Metro’s initial 13 months of 24/7 track work had some major accomplishments, but a final federal oversight report finds some pieces of the program that Metro called “SafeTrack” left a lot to be desired.
Metro riders should expect delays on the Blue and Yellow lines in addition to repairs affecting Red Line service. Metro’s new Sunday service schedule also begins this weekend,
The final surge of Metro’s initial 13-month-long round-the-clock work plan closes the Shady Grove and Rockville stations from Saturday through the end of June 25.
Metro is entering the homestretch of its track rebuilding program called SafeTrack. The last major blitz of repairs and maintenance is now under way in Northern Virginia, with three more rounds to go in D.C. and Maryland.
In a letter obtained by WTOP, Amalgamated Transit Union Local 689 President Jackie Jeter accused Metro general manager Paul Wiedefeld of “abusive tactics” against workers.
Although the details have yet to be ironed out, Metro’s Board of Directors is likely to adopt a mix of fare increases and service cuts in an effort to close a budget hole and shrink an expected larger deficit that will hit the transit agency next year.
The Metro station that serves Arlington National Cemetery will be closed Feb. 11 through Feb. 28, due to Metro’s latest round of system wide safety fixes.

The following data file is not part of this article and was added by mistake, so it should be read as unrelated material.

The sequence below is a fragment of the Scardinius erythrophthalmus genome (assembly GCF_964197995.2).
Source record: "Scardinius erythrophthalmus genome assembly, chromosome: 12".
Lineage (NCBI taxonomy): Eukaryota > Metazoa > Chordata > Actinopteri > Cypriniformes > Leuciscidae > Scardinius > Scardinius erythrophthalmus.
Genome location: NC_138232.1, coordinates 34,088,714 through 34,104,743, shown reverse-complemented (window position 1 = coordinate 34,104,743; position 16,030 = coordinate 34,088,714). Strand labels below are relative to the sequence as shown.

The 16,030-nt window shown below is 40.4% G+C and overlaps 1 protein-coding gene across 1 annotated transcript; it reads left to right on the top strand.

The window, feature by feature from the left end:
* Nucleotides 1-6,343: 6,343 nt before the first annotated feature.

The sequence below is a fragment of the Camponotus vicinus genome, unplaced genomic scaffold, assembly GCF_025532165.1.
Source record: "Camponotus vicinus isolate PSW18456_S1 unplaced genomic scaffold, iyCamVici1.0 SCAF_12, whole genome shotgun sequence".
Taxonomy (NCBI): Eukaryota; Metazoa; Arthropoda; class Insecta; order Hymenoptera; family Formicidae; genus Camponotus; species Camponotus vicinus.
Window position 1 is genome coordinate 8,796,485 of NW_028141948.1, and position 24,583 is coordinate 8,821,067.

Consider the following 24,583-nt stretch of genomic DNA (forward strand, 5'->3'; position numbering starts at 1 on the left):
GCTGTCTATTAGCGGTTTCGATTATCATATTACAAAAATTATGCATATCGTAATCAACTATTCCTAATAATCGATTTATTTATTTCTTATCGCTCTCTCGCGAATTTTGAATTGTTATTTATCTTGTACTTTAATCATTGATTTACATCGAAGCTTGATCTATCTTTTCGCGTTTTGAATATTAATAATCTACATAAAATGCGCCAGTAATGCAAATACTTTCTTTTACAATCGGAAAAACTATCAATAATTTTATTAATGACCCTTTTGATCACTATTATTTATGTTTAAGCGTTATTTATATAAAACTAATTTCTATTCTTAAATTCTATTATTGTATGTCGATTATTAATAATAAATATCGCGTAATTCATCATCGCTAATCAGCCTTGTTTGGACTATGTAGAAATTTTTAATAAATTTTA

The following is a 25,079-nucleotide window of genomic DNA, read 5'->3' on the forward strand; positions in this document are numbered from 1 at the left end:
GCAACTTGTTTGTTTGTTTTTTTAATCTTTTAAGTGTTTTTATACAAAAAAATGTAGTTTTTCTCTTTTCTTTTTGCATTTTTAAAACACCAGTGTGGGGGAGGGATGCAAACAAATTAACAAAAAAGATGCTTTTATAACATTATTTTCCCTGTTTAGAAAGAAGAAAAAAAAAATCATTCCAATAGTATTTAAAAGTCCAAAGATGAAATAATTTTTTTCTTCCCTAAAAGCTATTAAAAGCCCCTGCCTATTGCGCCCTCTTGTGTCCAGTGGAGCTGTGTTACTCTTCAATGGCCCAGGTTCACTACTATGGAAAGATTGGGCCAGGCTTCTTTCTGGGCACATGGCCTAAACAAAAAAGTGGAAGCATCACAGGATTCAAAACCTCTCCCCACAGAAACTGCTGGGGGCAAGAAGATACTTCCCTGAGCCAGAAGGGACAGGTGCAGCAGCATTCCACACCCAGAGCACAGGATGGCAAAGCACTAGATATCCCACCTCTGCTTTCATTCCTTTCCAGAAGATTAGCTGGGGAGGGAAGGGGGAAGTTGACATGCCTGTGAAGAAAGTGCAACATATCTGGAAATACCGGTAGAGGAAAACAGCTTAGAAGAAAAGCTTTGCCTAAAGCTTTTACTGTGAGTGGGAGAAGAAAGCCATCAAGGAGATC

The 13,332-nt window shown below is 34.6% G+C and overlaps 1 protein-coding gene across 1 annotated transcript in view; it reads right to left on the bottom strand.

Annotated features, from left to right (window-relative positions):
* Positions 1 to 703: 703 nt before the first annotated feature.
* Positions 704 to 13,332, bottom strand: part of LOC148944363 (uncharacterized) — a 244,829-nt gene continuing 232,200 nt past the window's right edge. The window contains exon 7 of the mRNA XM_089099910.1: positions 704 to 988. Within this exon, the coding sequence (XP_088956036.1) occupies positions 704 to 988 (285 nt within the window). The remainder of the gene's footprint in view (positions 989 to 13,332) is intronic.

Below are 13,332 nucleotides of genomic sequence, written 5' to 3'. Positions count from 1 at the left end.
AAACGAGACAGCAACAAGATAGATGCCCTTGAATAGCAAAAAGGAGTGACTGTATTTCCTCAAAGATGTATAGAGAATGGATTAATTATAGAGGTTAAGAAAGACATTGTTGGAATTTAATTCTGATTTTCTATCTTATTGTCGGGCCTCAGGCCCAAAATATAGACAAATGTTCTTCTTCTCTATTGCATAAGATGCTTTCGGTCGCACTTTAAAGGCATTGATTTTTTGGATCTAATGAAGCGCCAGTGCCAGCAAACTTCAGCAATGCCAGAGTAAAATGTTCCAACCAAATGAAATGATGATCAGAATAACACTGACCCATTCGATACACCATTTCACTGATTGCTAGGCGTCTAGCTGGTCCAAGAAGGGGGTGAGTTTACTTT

The public has a chance to comment on Metro’s plans to slash service and raise fares — measures that could take effect in July once the budget is approved.
A recent batch of reports by Federal Transit Administration inspectors found that Metro employees struggle to use the existing radio system, which has contributed to train delays and has led to trains speeding into work zones unaware of the track crews ahead.
Broken down railcars are to blame for most of Metro’s unplanned delays, a sign the transit agency’s fleet’s performance is “poor and inconsistent,” Metro’s Chief Operating Officer said.
Metro announced on Thursday that after taking a January hiatus its 24/7 work zones will resume Feb. 11. Metro also has added to and extended the round-the-clock track work.
The D.C. region’s beleaguered Metro system, which has long been a poster child for neglected infrastructure projects, is attempting to dig itself out of a 40-year hole of overlooked maintenance and safety issues. The transit agency is pledging to return to “good” next year, but others are worried about sending the system into a death spiral.
SafeTrack. Holiday shopping. An earlier sunset. All are contributing to a rise in demand for the 495 and 95 express lanes and tolls are soaring as a result.
Metro Board members have raised concerns that the planned cuts to service on the subway could bring on a civil rights lawsuit.
Metro Chief Operating Officer Joe Leader announced on Tuesday that track-work surges scheduled for January will be suspended due to the likelihood of winter weather.
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